Jan Davis, sales manager at Nice Car Co. in Ottawa Lake, Mich., said used car sales are stronger than the new car market.
They swim in waters below the surface as the auto industry roils above them like a pounding storm at sea.
Independent auto dealers have been around almost as long as their big glitzy new-car cousins, tucked on the corners of the automotive world and making a living with a business model far different from the one employed by dealerships tied directly to major automakers.
While franchise dealerships struggle with plummeting new car sales, a vise-like credit market, and the nagging concern that the automaker they've tied their future to may go bankrupt, the mom-and-pop corner lot has its own struggles.
"Somebody's got to buy them new, or I can't have them used," said Jan Davis, sales manager of the Nice Car Co. in Ottawa Lake, an independent used car company that specializes in low-mileage, one-owner vehicles it sells from its showroom.
"It's becoming more and more challenging," Ms. Davis said, "because the used market is stronger than the new car market right now."
There are about 5,550 independent auto dealers in Ohio with licenses to sell used cars, out of about 13,550 businesses licensed to sell motor vehicles of all types, including motorcy-cles and recreational vehicles, according to the Ohio Bureau of Motor Vehicles.
Every year, about 800 independent auto dealers go out of business, and about the same number of new licenses are issued, according to Jim Mitchell, executive director of the Ohio Independent Auto Dealers Association.
"It's a revolving door," he said.
Mr. Mitchell, who's been in the auto business for 40 years, said the current climate "is certainly the most challenging of times that I have lived through."
He said tough credit conditions, declining inventory, and greater competition from new car dealerships for used car sales is making it tough for some of his members.
"The lenders, I don't know what they're thinking anymore," he said. "People that they used to finance with good credit and a good credit score, they're declining today."
Mr. Mitchell's association is convening a special summit March 2 in Columbus to hammer out a new working arrangement between lenders and auto dealers and get credit moving again, he said.
Not every independent auto dealer is struggling, however. So-called "buy-here, pay-here" lots, which specialize in marketing low-cost vehicles to buyers who are either financially struggling or who are too young to be able to qualify for credit, are booming.
"I don't know whether it's the economy or whether it's just that [our business is growing], but we've been very busy," said Mike Tawil, one of two managers at Woodville Auto Finance across from the Woodville Mall in Northwood.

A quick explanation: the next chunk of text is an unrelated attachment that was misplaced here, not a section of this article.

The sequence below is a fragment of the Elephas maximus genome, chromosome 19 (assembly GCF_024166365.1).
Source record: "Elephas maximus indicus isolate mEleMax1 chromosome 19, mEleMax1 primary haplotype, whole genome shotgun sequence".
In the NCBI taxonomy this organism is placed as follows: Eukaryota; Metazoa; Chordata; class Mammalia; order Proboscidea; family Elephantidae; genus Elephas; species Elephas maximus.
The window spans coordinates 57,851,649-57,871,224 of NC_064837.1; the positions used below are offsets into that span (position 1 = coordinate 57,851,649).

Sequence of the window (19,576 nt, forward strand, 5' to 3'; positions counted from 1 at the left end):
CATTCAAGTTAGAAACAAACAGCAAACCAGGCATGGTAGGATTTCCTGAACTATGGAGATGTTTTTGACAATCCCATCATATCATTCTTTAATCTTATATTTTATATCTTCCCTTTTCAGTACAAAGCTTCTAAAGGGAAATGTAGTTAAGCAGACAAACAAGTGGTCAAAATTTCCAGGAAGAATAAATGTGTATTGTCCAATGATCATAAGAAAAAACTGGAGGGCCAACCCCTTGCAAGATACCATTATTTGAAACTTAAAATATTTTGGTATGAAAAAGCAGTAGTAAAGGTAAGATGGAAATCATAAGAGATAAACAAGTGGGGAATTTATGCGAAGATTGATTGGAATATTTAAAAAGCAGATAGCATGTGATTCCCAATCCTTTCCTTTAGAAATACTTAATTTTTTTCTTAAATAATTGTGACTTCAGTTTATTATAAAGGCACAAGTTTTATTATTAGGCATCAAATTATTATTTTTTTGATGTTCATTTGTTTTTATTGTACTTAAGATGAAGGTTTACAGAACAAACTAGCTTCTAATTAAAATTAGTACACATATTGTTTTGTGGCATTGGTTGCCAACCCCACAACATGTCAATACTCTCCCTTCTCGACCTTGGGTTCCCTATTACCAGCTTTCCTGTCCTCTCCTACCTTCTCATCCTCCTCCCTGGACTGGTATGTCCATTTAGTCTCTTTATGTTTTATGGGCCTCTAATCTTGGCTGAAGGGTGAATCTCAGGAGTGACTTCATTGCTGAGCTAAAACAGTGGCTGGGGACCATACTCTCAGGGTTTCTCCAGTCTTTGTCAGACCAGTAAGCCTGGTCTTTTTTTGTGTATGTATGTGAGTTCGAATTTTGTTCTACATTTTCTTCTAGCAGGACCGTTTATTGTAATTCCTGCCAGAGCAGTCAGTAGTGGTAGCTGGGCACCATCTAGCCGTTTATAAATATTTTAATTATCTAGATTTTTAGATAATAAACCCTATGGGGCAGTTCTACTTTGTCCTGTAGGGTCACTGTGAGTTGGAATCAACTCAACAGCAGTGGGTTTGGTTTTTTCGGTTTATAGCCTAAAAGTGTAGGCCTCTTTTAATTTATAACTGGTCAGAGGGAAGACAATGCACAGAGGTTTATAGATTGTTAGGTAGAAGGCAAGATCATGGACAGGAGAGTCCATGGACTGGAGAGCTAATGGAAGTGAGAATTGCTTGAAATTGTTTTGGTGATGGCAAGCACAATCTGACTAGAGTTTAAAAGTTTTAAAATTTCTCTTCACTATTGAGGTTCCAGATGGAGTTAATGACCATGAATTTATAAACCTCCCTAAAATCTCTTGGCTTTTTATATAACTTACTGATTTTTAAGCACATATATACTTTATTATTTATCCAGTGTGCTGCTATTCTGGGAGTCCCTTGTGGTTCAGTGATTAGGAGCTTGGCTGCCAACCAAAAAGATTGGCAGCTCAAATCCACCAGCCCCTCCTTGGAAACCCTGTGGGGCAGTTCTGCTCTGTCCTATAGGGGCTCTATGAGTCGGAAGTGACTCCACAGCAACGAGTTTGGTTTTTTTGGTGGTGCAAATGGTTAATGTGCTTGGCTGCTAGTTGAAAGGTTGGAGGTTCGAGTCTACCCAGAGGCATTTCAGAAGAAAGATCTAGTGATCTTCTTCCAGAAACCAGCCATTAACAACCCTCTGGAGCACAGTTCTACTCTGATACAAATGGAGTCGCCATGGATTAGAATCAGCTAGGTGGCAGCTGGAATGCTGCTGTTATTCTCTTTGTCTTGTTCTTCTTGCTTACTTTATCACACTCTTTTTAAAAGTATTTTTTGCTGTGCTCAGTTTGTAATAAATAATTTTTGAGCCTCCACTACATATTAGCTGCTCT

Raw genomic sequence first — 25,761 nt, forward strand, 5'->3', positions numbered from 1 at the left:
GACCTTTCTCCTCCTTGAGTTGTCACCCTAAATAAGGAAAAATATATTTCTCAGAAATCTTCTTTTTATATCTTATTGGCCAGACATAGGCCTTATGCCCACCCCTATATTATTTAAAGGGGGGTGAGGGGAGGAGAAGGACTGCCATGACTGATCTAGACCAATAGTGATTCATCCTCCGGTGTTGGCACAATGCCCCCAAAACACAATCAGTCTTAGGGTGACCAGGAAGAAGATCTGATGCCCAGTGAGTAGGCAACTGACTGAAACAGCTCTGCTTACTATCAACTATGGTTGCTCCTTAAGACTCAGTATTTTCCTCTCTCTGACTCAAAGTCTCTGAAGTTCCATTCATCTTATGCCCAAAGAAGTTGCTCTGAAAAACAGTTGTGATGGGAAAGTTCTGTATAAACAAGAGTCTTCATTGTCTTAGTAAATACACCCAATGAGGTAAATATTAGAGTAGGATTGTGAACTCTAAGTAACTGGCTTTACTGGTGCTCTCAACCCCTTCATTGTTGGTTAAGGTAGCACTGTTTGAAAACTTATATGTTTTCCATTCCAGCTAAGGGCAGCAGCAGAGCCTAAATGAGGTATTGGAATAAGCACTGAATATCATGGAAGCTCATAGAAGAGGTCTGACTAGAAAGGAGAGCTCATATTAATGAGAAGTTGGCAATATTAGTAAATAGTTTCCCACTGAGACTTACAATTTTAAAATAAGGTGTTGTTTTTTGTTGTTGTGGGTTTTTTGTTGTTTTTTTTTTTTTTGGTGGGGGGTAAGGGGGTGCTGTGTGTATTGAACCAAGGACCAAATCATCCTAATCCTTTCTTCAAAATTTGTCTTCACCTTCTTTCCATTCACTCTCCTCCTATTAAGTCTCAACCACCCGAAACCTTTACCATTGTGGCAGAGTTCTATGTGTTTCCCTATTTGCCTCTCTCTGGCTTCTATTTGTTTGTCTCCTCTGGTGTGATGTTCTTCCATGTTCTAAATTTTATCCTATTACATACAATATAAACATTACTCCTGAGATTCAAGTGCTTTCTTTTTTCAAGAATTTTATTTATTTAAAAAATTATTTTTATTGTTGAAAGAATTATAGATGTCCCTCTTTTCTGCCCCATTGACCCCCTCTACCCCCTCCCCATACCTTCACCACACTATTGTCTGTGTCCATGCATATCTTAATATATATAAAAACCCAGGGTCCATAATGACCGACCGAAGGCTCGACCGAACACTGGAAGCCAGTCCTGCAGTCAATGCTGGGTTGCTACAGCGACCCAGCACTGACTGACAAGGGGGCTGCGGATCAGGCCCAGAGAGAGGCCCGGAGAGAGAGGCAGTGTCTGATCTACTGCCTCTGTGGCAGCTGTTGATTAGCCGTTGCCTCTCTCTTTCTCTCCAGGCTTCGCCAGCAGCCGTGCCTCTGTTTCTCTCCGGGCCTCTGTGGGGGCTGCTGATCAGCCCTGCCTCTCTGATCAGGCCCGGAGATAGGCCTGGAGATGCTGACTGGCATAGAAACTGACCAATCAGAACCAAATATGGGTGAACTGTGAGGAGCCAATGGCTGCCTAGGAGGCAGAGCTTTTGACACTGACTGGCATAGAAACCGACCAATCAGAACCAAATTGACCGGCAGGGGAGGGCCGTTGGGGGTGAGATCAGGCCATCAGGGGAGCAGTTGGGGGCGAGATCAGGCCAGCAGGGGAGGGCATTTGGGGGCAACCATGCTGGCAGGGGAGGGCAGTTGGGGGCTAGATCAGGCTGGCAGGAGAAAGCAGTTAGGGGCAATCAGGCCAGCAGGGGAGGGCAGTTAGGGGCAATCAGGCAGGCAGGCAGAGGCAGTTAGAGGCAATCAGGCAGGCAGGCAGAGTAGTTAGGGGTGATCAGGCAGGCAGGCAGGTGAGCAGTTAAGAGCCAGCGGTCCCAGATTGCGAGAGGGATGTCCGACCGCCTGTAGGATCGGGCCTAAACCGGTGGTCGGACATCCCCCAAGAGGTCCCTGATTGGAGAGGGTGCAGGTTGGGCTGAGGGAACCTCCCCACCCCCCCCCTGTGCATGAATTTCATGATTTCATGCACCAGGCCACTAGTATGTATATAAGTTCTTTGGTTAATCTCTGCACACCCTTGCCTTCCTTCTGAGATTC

With about 300 vehicles on his lot, Mr. Tawil advertises a "no credit check" business where anyone who walks in with a down payment can drive away for $200 a month "until the car is paid off."
Customers must make their payments in cash and if they fall behind, their car is repossessed.
Mr. Tawil said he sold 70 cars last week and his phone never seems to stop ringing.
"February and March are always busy," because of customers getting income tax refund checks, he explained.
But it's not all credit that's causing the problems.
Many used car dealers are having trouble finding good used cars to sell as automakers cut production and finance companies sharply curtail leasing, all of which limits the pool of available used vehicles.
"Cars are harder to get," said Jim Grodi, a veteran of the local used car market who has sold cars or managed lots for almost two decades.
The volatility of the used car wholesale market has created problems for the retail dealers.
Wholesale car prices fell 5.2 percent in December from a year earlier, but increased 2.7 percent from November, according to ADESA Analytical Services, of Carmel, Ind.
Used wholesale truck and SUV prices, meanwhile, dropped 10.1 percent in December from the same month in 2007, but shot up 4.1 percent from their levels in November.
"There's no question that this is not the greatest year for any auto dealer," explained J.D. Wilson, chief operating officer of the National Independent Automobile Dealers Association, based in Arlington, Tex.
"Anecdotally, we're pretty much aware that our guys are having an off year, but it's not a suicidal year," he said.
Michael Stengle and his brother, Mark, are the current owners of Stengle Auto Sales, on Conant Street in Maumee, a business established by their father in 1957.
"Business isn't what it was just a couple of years ago," Michael Stengle said. "It's down about 20 percent from where we were."
Yet the two brothers and the small family lot they bought from their father 17 years ago are able to absorb the hit because of what they said is their "little secret: We just do everything ourselves" - everything from cleaning the cars to selling them to making sure people qualify for a loan to buy them.
The stability of a small, established family business also can keep customers like James Sattler coming back.
Mr. Sattler recently bought a used Pontiac Grand Am for his grandson from Mr. Stengle in part, he said, because of the intimacy of the experience.
"I know that they've been in business a long time, and I knew my friends had been happy with the [vehicles] they bought there. That's why I went," Mr. Sattler said.
Contact Larry P. Vellequette at: